For me, people that have worked out have shared some snippets of recorded music prior to meeting up. Then, at the first meetup, we spend most of the time just chatting rather than playing. Playing together with someone for the first time is super stressful, so I like to make it super chill. Play for 30 mins to an hour max, then spend the rest of the time just hanging out, feeling out their personality, and seeing if this is someone you'd like to spend a lot of time with.

Finding musicians to work with is super similar to dating. People are flaky and weird, and even if you get good vibes all around there's a solid chance they'll just ghost you or use the "sorry too busy" excuse because to a lot of people that's easier than communicating their true feelings. And at the end of the day, a lot of folks just want a "one night stand" (single jam session) to get an itch out of their system instead of wanting any sort of commitment. It's a lot of trial and error, but just like finding a romantic partner, you'll get there eventually, but it can take a lot of time and effort.

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ShaolinLambKiller
King Asshole

Joined: Fri Dec 07, 2007 6:10 pm
Posts: 13303
Location: United States
PostPosted: Mon May 16, 2022 1:46 pm 
 

Commisaur wrote:
I've also met a fair amount of drummers who had their kit in a storage unit whom I only met once. What is the purpose of having a storage unit that you pay monthly payments for if you don't have time to even jam with other people?


I know a few dudes that have this cause they can't play at their place where they live for numerous reasons and they still enjoy drumming and practicing. Only a couple still play in bands barely... like maybe once or twice a week.

A lot of the issue is probably not on you but it is a lot of effort and time management for people. Esp if they are older. Like for me for example, I don't want to jam after my work much anymore and if I do it has to be on my specific time scheduel and only plan on doing so for 1-2 hours cause I like to get home before traffic.

One way to help with this is fully discussing what you plan, as in these points:

musically a very specific style. Like don't just go "i want to play some original music" go in saying... I would like to play blackened death metal with more technical guitar riffs and emphasis on melodic soloing... that way someone can go okay I think I can keep up with that or offer up...something I don't think I can hang skill wise but would be more willing to do some more old school sounding black metal or whatever

fully have your schedule of when you want to practice/rehearse/write. for example. I'm free after 5pm to 8pm on XYZ weekdays and all day on the weekends. Also have planned out what you were hoping each session or rehearsal would run. 1-5 hours whatever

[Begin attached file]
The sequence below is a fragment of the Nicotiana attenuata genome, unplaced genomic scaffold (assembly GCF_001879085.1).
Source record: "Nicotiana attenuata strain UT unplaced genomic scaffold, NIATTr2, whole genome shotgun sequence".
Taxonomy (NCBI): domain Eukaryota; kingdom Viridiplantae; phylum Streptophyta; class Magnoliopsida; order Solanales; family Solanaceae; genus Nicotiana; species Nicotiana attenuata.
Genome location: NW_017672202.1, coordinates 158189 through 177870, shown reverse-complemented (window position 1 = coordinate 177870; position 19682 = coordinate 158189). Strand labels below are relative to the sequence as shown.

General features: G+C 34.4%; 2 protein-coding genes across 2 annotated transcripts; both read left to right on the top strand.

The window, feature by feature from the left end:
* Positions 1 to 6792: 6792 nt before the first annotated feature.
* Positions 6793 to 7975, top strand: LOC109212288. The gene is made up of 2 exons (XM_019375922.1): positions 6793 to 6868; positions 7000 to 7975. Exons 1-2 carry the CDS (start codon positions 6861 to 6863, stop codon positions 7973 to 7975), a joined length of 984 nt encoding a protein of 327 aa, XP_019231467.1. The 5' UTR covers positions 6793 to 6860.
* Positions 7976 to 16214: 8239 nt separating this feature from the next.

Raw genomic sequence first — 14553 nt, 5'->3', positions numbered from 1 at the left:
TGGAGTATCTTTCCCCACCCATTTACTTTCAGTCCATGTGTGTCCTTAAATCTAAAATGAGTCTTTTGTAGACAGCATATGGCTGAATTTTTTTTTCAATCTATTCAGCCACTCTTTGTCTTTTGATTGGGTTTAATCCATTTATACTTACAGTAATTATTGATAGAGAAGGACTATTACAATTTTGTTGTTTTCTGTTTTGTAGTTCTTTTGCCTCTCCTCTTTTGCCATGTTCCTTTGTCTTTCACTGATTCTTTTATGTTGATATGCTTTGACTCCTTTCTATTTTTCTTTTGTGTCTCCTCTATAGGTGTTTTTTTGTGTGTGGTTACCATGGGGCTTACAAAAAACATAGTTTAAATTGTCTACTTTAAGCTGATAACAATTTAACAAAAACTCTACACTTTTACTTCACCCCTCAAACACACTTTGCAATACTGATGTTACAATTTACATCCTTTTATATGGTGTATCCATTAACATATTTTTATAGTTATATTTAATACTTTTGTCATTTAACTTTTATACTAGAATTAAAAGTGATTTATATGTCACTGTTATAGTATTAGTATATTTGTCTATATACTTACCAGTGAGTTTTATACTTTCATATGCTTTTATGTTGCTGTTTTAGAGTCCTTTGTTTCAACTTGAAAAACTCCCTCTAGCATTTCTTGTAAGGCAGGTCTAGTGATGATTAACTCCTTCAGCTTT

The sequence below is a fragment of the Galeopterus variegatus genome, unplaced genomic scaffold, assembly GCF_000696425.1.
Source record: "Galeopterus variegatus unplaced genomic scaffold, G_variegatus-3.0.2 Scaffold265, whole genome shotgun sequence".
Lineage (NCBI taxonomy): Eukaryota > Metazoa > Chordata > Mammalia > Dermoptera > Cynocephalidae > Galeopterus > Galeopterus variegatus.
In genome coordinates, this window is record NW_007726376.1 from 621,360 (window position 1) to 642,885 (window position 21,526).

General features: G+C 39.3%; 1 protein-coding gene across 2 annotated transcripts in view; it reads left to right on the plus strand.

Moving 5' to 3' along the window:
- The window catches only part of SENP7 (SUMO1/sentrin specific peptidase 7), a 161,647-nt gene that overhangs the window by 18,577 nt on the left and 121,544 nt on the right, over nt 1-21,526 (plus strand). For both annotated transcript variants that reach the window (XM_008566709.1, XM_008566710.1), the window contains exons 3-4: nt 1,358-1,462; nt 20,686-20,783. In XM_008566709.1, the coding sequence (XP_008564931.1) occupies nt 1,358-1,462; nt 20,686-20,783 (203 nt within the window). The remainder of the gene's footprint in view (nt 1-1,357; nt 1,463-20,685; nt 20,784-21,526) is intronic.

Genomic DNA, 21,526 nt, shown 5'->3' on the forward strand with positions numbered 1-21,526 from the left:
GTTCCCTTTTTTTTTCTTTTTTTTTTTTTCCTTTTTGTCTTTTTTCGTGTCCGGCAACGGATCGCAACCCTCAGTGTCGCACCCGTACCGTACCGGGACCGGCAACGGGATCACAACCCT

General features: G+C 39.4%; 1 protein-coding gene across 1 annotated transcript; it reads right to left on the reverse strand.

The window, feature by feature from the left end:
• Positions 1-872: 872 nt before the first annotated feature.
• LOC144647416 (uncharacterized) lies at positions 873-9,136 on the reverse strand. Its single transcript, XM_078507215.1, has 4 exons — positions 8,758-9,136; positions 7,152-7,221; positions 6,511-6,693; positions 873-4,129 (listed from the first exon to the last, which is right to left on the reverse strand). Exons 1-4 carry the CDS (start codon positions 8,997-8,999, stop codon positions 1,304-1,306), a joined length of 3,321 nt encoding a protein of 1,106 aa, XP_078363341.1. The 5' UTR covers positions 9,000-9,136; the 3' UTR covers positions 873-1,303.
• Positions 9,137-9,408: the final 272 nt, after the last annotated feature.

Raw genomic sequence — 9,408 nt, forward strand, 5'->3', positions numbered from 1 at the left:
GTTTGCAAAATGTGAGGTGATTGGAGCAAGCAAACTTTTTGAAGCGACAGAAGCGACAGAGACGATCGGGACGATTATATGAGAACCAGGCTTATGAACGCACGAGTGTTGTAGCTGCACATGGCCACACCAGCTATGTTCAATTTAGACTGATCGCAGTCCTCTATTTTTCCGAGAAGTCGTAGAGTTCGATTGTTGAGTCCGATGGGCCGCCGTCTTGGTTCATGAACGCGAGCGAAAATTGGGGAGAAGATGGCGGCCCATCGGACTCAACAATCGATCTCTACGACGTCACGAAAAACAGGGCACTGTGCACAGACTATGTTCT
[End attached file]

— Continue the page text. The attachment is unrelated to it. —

your overall goals for the band, just getting together to jam and release some energy, planning on playing shows and possibly touring, just more so recording and releasing

This all will help narrow down to people more in line with your goals. and this is all I run through even in the session and online bands I have worked with and for. As just recently told one I wasn't willing to go play some fest 8 hours away from me cause my whole point in joining and drumming was just to track and release material. I said I didn't want to do any shows unless some very special circumstances (a lot of money)
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coupdebleus
Metal newbie

Joined: Thu Sep 05, 2019 3:11 pm
Posts: 131
PostPosted: Thu May 19, 2022 8:37 am 
 

narsilian nailed it with the dating comparison. It doesn't sound like you're doing anything wrong, you just gotta keep trying. Try using the experience you accrued to build a checklist and filter potential colleagues based on it before you even get to the jamming part.

Something I've learned from real life, is that it's easier to get a musical project going with someone if you've established a bond previously. I'm not talking about a life-long friendship, just knowing that there'll be a chat going on outside the rehearsal space is enough to keep the goal present in everyone's mind. Lastly, don't forget that building any kind of habit is very difficult, so be prepared to put your patience to a test.

As a testament to how flaky people can be with music, I've had clients pay premium rates for 24h turnarounds on varied projects that needed to be done ASAP, only to leave it unchecked for a week afterwards. You just gotta accept it as a part of the deal.